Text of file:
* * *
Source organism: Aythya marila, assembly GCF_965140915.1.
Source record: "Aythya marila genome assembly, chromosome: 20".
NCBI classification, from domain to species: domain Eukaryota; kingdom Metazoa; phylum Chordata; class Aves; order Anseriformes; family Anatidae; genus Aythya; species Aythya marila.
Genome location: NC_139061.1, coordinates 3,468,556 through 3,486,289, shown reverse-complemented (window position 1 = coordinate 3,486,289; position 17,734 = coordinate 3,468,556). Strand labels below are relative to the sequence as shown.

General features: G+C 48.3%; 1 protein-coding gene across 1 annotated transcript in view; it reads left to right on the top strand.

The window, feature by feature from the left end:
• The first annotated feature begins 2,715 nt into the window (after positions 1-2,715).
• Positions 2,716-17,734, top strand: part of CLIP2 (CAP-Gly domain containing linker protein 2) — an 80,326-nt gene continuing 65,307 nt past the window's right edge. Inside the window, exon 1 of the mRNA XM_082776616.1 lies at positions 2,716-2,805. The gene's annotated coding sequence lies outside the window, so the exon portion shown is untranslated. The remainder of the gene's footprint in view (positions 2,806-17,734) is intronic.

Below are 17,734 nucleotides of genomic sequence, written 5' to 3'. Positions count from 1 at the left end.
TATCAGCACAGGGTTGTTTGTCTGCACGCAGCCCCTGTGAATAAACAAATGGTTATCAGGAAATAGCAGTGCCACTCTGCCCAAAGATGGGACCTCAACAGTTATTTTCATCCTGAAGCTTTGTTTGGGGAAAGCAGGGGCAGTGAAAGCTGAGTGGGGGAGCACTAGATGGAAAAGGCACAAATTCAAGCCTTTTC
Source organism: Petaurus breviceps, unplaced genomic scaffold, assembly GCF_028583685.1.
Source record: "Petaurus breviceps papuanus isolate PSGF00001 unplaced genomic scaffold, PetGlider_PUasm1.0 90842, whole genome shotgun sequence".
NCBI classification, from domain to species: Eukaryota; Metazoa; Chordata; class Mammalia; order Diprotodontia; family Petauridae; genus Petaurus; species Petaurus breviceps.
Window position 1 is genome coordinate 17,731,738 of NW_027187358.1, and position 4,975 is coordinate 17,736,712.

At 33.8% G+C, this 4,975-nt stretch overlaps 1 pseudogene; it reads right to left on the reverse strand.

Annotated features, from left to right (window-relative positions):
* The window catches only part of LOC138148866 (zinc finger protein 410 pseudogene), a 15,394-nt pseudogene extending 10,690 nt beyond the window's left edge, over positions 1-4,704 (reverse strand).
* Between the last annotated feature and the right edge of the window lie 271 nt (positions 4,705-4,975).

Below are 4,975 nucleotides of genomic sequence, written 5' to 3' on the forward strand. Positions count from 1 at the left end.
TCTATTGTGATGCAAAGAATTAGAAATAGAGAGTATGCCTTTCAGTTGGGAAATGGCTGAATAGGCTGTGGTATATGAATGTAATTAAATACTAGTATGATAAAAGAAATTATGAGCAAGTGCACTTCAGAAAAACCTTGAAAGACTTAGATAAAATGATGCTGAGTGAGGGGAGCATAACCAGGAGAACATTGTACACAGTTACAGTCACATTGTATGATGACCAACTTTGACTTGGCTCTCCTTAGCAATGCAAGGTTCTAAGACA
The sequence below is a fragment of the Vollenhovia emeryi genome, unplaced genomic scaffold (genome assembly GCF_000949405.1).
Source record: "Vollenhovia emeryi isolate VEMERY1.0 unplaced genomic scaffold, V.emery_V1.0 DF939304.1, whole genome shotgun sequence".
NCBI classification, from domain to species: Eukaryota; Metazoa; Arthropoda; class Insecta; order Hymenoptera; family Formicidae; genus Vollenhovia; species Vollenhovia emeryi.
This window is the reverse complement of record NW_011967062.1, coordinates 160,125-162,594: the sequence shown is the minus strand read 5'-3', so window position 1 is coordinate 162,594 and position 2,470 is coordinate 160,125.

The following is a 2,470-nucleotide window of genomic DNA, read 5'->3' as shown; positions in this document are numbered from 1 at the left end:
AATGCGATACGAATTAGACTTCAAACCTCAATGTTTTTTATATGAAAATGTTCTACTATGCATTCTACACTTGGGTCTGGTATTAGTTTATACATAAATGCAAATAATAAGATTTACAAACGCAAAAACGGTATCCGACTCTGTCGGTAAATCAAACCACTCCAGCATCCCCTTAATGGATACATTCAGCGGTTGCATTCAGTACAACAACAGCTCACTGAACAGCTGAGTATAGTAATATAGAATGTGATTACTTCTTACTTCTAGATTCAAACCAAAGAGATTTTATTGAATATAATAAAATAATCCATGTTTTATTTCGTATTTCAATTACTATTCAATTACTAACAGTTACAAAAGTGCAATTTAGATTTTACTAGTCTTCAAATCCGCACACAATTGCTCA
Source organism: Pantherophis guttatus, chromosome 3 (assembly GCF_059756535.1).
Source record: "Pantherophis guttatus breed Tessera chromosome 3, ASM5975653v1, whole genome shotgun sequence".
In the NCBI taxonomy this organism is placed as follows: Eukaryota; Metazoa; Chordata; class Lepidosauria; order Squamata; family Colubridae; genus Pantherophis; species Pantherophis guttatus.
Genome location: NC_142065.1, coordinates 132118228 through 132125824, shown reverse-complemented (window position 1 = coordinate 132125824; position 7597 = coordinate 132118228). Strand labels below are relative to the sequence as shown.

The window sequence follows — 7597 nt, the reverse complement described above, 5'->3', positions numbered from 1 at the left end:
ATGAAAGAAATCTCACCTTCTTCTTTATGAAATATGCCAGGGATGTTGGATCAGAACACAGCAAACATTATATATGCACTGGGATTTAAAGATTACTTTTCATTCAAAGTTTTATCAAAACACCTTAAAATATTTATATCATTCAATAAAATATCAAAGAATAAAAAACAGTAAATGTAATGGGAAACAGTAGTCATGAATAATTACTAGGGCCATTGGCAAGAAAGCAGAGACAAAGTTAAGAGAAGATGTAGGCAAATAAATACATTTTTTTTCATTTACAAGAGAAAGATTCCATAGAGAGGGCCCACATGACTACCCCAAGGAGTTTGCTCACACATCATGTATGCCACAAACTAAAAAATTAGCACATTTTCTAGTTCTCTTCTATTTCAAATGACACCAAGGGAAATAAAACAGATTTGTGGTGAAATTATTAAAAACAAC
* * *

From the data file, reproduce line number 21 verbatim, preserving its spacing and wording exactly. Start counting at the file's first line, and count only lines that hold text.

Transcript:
The sequence below is a fragment of the Vollenhovia emeryi genome, unplaced genomic scaffold (genome assembly GCF_000949405.1).